Despite making lovely wine each year Malescot Saint Exupery does not achieve the fame, reviews or recognition that other wines from Margaux do. Probably because despite their modern winemaking facilities they still produce Bordeaux that is understated, refined and elegant. It has the perfume of Margaux and gravelly tannins but the focus isn’t on bold fruit and impact. These wines age very well.
A blend of 50% Cabernet Sauvignon, 35% Merlot, 10% Cabernet Franc and 5% Petit Verdot that combine to offer smoke, flint and toasty oak with a dry herbal undertone. Plenty of fleshy red berry fruit, silky mouthfeel and lovely perfume. A hint of bitterness is evident on the finish. A very nice example of lighter styled Margaux.
One of the largest appellations and therefore one of the most mixed in quality each year. The Margaux wines tend to be more restrained, mineral and aromatic than the Medoc wines but they don’t achieve the plushness of the Right Bank despite Merlot often being a major player in the wines.
The noble variety of Bordeaux’s left bank. Firm tannins, a streak of acidity and punctuated by flavours of cassis, violets, spice and leather. The best examples can age for the long term. Often blending with Merlot, Cabernet Franc or Shiraz will fix the hole Cabernet has in its middle palate.
It gets a tough time most of the places it is grown. But in Pomerol and Saint-Emilion Merlot not only dominates but makes some of the best wines in the world. Perfume, silky and plush. Cabernets Franc and Sauvignon season the wines with structure and acid but in some places, like Petrus they are almost not needed.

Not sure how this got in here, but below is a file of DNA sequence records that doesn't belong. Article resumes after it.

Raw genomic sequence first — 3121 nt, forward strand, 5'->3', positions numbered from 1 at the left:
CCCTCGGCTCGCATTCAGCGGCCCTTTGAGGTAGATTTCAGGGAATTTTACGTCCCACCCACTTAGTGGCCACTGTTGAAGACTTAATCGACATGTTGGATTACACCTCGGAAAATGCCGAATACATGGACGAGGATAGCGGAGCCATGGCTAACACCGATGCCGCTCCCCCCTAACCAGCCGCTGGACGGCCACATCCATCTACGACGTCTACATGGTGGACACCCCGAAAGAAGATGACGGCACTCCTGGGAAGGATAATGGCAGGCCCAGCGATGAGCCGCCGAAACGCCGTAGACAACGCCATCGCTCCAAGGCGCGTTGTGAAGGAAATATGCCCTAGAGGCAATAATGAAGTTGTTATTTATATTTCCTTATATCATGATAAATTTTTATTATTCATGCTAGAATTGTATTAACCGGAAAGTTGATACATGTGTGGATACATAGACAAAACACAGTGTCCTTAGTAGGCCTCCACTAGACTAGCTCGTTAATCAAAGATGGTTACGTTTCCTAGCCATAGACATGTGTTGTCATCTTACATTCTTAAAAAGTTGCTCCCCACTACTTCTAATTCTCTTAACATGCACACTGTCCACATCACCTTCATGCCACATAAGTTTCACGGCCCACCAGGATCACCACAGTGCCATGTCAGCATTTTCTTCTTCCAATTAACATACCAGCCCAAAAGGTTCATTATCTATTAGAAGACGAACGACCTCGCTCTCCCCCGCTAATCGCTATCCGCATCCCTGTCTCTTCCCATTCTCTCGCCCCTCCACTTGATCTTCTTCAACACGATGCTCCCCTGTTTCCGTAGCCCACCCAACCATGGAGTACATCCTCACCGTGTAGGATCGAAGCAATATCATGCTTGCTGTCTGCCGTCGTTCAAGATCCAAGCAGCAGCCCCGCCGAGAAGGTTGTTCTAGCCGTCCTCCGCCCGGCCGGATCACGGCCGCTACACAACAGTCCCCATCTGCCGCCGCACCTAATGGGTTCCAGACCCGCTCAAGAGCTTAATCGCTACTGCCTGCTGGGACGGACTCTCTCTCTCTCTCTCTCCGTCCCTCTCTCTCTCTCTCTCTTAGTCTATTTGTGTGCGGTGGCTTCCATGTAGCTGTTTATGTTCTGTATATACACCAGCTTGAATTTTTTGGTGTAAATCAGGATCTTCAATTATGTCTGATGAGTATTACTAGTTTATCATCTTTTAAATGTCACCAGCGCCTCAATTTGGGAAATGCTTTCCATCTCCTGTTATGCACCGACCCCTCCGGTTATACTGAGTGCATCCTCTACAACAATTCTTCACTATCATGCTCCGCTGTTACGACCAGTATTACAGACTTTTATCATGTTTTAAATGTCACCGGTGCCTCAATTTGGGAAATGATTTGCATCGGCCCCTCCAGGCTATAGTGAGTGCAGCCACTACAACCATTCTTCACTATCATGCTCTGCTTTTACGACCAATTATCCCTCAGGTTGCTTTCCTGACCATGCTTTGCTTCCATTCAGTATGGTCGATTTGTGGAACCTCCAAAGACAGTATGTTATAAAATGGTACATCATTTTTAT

Is actually one of the parents of Cabernet Sauvignon… along with Sauvignon Blanc (oh! The name makes sense now!). It is most famous for being the third most important grape in quality Bordeaux but also excels in the Loire Valley (where it lived before it went to Bordeaux), especially Chinon and Saumur. The wines are bright red in colour, highlight aromatic with raspberries, rose petals, violets along with tobacco, cassis and some herbal elements. The best examples can live as long as any great wine.
Often the fifth wine on the depth chart of Bordeaux’s magical quintet. In the great years it is an amazing variety to work with, but often in the great years it is not needed. It can add body, structure and acidity but lacks some charm for a single variety wine. But in the hands of a skillful blender it can really lift a wine or in some cases, a particular site can make Petit Verdot sing a song like no other.
Great Bordeaux is still very much dependant on the vintage. The weather conditions in Bordeaux for the most part were agreeable albiet everything happened quite early. All the quality factors were there and the wines at the en-primeur tastings brought on a lot of excitement with some people comparing it to the 1998, 2005, 2009 and 2010 vintages for quality. The fairest comparisons seem to be 1985 and 2001 both of which have proved to be enjoyable vintages with good longevity. Prices are fair by Bordeaux standards.